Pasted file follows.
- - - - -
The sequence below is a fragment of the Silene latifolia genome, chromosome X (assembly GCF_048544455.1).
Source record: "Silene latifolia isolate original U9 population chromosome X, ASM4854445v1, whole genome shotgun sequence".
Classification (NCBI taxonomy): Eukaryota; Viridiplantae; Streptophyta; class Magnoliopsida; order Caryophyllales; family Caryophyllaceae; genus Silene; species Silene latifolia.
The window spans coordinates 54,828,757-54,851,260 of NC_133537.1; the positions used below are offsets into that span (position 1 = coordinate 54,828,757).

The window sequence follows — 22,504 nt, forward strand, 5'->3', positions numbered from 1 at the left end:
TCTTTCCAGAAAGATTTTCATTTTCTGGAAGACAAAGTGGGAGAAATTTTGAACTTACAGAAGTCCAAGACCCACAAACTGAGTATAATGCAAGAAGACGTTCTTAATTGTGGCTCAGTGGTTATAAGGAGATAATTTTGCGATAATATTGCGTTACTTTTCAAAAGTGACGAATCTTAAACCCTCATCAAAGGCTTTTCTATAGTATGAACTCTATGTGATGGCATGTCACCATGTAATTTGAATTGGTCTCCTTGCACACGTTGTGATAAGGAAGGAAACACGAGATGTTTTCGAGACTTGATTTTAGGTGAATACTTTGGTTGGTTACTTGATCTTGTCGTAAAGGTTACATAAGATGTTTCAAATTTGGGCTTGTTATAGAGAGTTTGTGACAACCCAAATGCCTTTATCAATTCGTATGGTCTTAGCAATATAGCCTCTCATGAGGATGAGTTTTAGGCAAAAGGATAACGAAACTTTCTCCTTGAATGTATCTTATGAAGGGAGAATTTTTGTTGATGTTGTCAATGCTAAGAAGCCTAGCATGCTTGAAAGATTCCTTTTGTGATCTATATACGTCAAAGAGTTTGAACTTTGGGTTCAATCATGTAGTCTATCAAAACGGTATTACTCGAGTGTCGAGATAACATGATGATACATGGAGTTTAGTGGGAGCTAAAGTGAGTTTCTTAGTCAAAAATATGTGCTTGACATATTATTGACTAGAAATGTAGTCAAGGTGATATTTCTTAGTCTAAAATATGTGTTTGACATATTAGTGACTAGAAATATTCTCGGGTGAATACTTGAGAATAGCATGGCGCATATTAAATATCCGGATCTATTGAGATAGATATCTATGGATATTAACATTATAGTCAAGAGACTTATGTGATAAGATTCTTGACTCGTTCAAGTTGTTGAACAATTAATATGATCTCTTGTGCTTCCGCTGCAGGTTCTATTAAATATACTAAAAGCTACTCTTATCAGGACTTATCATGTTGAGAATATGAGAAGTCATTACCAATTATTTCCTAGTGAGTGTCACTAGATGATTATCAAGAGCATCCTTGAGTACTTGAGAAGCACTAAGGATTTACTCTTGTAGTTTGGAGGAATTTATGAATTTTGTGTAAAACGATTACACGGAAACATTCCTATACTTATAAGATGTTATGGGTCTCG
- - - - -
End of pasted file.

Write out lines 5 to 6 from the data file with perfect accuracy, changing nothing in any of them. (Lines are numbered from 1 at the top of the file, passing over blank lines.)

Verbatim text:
The window sequence follows — 22,504 nt, forward strand, 5'->3', positions numbered from 1 at the left end:
TCTTTCCAGAAAGATTTTCATTTTCTGGAAGACAAAGTGGGAGAAATTTTGAACTTACAGAAGTCCAAGACCCACAAACTGAGTATAATGCAAGAAGACGTTCTTAATTGTGGCTCAGTGGTTATAAGGAGATAATTTTGCGATAATATTGCGTTACTTTTCAAAAGTGACGAATCTTAAACCCTCATCAAAGGCTTTTCTATAGTATGAACTCTATGTGATGGCATGTCACCATGTAATTTGAATTGGTCTCCTTGCACACGTTGTGATAAGGAAGGAAACACGAGATGTTTTCGAGACTTGATTTTAGGTGAATACTTTGGTTGGTTACTTGATCTTGTCGTAAAGGTTACATAAGATGTTTCAAATTTGGGCTTGTTATAGAGAGTTTGTGACAACCCAAATGCCTTTATCAATTCGTATGGTCTTAGCAATATAGCCTCTCATGAGGATGAGTTTTAGGCAAAAGGATAACGAAACTTTCTCCTTGAATGTATCTTATGAAGGGAGAATTTTTGTTGATGTTGTCAATGCTAAGAAGCCTAGCATGCTTGAAAGATTCCTTTTGTGATCTATATACGTCAAAGAGTTTGAACTTTGGGTTCAATCATGTAGTCTATCAAAACGGTATTACTCGAGTGTCGAGATAACATGATGATACATGGAGTTTAGTGGGAGCTAAAGTGAGTTTCTTAGTCAAAAATATGTGCTTGACATATTATTGACTAGAAATGTAGTCAAGGTGATATTTCTTAGTCTAAAATATGTGTTTGACATATTAGTGACTAGAAATATTCTCGGGTGAATACTTGAGAATAGCATGGCGCATATTAAATATCCGGATCTATTGAGATAGATATCTATGGATATTAACATTATAGTCAAGAGACTTATGTGATAAGATTCTTGACTCGTTCAAGTTGTTGAACAATTAATATGATCTCTTGTGCTTCCGCTGCAGGTTCTATTAAATATACTAAAAGCTACTCTTATCAGGACTTATCATGTTGAGAATATGAGAAGTCATTACCAATTATTTCCTAGTGAGTGTCACTAGATGATTATCAAGAGCATCCTTGAGTACTTGAGAAGCACTAAGGATTTACTCTTGTAGTTTGGAGGAATTTATGAATTTTGTGTAAAACGATTACACGGAAACATTCCTATACTTATAAGATGTTATGGGTCTCG